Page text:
BACKGROUND: Many children worldwide have poor vitamin B12 status. The objective of this study was to estimate association between maternal and infant vitamin B12 status and long-term growth. METHODS: We randomly selected 500 Nepali mother–infant pairs and measured maternal intake and infant and maternal vitamin B12 status using plasma cobalamin, total plasma homocysteine, and methylmalonic acid concentrations. We revisited available children when they were 5 years old and measured growth. The associations between intake and maternal and infant markers of vitamin B12 and growth were estimated in multiple linear regression models adjusting for relevant confounders (n = 331). RESULTS: Maternal vitamin B12 intake and status and vitamin B12 status in infancy predicted linear growth at 5 years of age, but not during infancy. Each microgram increase in the vitamin B12 intake of the mother during infancy was associated with an increase in height of 0.4 (0.2, 0.6) height-for-age z-scores and 1.7 (0.7, 2.7) cm around the child’s fifth birthday. CONCLUSION: Vitamin B12 status and intake in early life is an important determinant for linear growth at school age. Our findings should be verified in randomized, placebo controlled trials before translated into public health recommendations.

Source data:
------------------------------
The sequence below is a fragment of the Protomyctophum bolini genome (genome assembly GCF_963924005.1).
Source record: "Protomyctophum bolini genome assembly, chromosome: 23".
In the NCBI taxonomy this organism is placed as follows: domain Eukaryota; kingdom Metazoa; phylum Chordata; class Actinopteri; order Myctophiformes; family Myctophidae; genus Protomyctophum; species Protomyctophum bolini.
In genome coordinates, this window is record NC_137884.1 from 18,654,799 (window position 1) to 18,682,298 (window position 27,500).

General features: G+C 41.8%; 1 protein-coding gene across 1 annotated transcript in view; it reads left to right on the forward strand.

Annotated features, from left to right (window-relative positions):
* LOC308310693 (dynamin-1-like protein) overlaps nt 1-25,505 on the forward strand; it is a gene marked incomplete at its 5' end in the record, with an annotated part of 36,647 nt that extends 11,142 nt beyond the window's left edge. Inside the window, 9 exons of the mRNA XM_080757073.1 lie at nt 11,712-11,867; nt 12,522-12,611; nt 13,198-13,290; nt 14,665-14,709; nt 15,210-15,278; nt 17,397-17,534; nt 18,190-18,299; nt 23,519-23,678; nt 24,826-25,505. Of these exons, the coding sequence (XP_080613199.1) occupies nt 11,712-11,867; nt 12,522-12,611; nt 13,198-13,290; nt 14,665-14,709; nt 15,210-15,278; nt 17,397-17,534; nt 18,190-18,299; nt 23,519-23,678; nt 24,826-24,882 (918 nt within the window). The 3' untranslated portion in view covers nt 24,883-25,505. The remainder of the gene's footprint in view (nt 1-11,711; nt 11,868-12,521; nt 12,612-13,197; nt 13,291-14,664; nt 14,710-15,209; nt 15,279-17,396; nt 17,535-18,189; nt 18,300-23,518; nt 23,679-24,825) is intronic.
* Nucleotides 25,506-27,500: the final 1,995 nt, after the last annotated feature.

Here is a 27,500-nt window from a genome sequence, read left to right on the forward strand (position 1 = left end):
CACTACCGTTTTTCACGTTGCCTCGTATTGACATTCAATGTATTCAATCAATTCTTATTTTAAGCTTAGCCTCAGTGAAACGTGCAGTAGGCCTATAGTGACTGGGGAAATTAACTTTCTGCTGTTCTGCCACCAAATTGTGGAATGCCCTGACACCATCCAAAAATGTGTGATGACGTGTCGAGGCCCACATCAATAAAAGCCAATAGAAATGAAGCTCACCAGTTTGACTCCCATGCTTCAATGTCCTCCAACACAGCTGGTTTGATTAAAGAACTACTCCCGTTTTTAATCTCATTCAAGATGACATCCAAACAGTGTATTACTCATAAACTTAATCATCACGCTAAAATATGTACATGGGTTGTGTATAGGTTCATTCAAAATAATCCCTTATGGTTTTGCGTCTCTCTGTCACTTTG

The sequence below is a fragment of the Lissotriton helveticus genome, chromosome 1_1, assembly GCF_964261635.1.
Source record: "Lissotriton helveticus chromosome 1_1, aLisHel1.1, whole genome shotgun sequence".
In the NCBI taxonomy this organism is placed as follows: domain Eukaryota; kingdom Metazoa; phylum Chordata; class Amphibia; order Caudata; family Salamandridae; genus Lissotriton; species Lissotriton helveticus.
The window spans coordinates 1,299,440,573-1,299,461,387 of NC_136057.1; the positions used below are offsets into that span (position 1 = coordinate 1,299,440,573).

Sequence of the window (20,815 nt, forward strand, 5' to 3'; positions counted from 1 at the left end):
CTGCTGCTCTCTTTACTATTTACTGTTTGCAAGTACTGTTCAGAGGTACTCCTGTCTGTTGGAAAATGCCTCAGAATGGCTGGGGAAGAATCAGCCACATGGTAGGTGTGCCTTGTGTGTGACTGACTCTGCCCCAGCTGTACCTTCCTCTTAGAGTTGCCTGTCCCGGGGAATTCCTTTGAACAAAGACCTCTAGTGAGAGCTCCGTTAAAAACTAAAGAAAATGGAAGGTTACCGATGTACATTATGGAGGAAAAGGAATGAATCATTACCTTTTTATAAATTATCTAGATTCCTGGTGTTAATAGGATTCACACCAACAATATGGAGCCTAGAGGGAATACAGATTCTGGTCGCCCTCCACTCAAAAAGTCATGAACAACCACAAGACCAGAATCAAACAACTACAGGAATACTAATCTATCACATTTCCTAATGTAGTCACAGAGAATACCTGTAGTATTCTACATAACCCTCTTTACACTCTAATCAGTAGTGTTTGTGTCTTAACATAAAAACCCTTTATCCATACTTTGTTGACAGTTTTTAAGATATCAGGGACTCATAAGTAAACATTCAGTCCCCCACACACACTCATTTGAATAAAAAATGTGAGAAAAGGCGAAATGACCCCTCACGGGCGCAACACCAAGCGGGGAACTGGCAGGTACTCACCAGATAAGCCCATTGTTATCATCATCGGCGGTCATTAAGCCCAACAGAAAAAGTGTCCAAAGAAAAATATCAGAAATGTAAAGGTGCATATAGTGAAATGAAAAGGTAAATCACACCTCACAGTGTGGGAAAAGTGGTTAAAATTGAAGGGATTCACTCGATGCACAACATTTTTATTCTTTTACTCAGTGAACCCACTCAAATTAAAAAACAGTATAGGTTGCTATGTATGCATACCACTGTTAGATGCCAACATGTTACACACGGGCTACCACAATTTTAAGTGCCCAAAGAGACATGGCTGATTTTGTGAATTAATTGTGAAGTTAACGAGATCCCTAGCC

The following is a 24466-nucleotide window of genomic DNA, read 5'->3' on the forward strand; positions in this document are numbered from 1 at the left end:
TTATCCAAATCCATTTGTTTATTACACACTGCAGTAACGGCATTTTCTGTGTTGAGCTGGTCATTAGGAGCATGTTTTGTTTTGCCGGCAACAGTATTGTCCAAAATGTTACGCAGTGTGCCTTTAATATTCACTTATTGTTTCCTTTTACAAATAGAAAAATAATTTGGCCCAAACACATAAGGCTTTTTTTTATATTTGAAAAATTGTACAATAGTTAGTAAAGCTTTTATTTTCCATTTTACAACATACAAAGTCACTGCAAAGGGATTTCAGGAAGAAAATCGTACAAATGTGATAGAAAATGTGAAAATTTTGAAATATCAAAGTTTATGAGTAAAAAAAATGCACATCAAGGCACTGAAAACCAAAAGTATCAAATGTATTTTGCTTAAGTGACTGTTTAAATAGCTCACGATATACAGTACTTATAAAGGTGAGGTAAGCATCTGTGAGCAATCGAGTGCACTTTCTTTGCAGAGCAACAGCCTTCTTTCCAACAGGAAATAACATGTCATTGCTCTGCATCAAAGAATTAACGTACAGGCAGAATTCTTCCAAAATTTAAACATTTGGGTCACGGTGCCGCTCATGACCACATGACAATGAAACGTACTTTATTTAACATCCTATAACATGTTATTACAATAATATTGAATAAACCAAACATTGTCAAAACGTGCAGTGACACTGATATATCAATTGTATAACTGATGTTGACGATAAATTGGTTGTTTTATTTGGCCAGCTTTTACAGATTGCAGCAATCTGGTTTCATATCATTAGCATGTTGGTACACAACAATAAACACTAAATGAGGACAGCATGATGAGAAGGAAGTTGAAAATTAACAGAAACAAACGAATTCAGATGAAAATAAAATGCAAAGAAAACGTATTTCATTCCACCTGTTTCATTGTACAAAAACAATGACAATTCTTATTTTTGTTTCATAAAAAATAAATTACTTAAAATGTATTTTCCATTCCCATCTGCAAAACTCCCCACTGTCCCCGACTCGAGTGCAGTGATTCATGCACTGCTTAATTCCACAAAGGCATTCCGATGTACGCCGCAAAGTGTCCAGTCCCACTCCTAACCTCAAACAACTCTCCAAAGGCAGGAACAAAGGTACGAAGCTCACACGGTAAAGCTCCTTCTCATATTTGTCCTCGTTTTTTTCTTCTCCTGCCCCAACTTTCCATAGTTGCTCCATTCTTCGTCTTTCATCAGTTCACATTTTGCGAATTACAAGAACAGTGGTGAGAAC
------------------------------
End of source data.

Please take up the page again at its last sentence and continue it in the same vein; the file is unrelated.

ASJC Scopus subject areas
- Pediatrics, Perinatology, and Child Health